Friends, one of the lessons to be learned from travel is that you can apply some of it to yourself.

On my most recent trip overseas I got to meet up with some old friends, one being a tour guide in Ulaanbaatar, capital of Mongolia.

This man has spent the last several years with another of several travel companies, to take people out on the land in his vehicle.

When the boss assigns him someone who wants to visit his country, he begins by finding out the details of where these people want to go.

He then gets busy calculating the mileage involved, the amount of gas it will take to go there and back, the camping supplies and food needed, along with whatever repairs are required to his vehicle.

With a final amount in hand he asks the tourists to send him a third of it, just to make sure they are serious.

The trip he took me on took five days, ending on the other side of the country, at a hostel run by a Kazak family, from nearby Kazakhstan.

Since I was traveling with the tour guide more as a friend, the lodging’s owner asked how long we were staying and anything additional we might want to do while there.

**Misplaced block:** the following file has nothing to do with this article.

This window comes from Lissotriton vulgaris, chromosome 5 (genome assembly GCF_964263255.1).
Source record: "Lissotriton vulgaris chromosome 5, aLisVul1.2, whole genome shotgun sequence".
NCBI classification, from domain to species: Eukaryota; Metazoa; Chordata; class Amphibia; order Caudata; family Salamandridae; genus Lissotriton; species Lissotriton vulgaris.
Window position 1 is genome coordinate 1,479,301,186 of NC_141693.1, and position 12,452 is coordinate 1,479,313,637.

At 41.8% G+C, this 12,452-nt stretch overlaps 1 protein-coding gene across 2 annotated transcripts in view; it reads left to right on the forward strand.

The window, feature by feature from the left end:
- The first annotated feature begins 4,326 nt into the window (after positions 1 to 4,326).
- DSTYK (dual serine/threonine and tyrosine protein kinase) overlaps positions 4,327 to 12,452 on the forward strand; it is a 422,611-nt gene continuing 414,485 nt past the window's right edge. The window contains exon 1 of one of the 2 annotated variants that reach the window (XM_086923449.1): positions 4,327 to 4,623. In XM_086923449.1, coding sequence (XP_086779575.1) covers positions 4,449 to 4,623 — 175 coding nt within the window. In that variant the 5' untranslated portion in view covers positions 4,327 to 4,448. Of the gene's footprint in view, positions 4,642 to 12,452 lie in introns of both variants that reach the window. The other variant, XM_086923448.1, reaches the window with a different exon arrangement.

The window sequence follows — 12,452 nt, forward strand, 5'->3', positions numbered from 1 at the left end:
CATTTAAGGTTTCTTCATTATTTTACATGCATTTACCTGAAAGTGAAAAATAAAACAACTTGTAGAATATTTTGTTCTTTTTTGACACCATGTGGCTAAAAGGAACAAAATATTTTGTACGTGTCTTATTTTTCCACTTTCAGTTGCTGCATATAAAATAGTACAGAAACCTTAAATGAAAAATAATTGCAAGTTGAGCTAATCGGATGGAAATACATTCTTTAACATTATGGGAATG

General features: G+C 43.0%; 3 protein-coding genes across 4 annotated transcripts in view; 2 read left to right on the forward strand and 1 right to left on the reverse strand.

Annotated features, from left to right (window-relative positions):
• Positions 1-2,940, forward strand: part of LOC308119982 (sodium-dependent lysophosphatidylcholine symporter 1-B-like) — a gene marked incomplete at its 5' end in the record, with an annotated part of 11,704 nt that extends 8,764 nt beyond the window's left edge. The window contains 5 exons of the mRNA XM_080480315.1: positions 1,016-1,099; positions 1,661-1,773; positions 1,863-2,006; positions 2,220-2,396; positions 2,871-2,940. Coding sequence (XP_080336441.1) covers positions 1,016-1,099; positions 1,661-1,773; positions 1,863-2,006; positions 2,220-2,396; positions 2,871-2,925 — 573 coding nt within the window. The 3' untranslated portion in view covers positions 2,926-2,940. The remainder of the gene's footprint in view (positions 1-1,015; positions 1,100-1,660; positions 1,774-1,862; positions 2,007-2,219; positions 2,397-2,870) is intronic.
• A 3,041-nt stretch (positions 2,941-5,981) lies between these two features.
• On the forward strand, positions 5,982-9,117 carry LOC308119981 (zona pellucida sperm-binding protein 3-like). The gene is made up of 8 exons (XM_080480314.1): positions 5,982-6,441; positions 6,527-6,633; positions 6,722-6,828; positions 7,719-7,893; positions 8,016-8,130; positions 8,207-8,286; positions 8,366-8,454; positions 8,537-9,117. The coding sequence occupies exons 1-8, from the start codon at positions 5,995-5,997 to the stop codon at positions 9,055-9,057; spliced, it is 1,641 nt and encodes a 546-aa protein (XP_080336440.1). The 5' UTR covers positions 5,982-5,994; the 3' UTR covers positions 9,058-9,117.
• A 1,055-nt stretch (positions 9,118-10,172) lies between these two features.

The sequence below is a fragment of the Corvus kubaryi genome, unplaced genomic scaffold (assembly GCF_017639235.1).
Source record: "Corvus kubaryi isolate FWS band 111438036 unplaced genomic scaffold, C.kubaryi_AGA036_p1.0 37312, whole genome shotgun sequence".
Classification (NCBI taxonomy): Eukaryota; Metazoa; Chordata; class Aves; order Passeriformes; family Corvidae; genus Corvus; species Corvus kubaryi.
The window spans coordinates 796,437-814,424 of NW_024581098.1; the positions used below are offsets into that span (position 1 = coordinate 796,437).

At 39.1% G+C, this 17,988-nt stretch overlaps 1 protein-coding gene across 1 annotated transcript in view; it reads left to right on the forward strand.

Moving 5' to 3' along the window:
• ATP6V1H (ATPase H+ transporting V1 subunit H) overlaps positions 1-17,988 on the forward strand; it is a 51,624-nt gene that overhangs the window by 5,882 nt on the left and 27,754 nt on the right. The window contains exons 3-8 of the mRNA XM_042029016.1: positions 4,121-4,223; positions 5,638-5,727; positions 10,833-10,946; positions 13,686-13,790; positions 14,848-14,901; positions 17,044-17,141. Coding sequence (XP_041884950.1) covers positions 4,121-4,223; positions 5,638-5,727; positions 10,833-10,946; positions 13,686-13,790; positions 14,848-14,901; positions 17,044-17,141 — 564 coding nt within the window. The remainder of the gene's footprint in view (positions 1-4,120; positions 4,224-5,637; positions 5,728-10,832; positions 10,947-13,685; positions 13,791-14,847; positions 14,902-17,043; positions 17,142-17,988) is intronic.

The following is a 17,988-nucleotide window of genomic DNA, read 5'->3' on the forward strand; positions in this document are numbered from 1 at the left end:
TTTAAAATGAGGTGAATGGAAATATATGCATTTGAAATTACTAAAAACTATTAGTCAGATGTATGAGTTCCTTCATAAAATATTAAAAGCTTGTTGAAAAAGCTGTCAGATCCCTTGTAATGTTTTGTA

One of these involved traditional Kazak music and dance, all performed by his family, including grandparents who lived there. There was one grandmother who would not let me sit down, period!

Narangerel, Kazak hostel owner Murat and his wife and columnist Antoine Mountain. The four stand with a ger, also known as a yurt, round tent-like living structures, which can be found in Mongolia and that hold hold ten people each. Columninist recently visited Mongolia.

We also learned that at the peak of the tourist season at this place, Ulgee, the family have a total of six gers, or yurts, round tent-like living structures, to hold 10 people each.

When you think of it, all of this wouldn’t be hard at all for any of our Dene communities, individuals and/or families to do. We already have the expertise of living on the land, which

I am quite certain many people from around the world would be more than overjoyed to learn for themselves.

I know from experience that what the tourist takes away is a lifetime of memories. You simply cannot find such a true way of visiting except from a family setting.

Mahsi.

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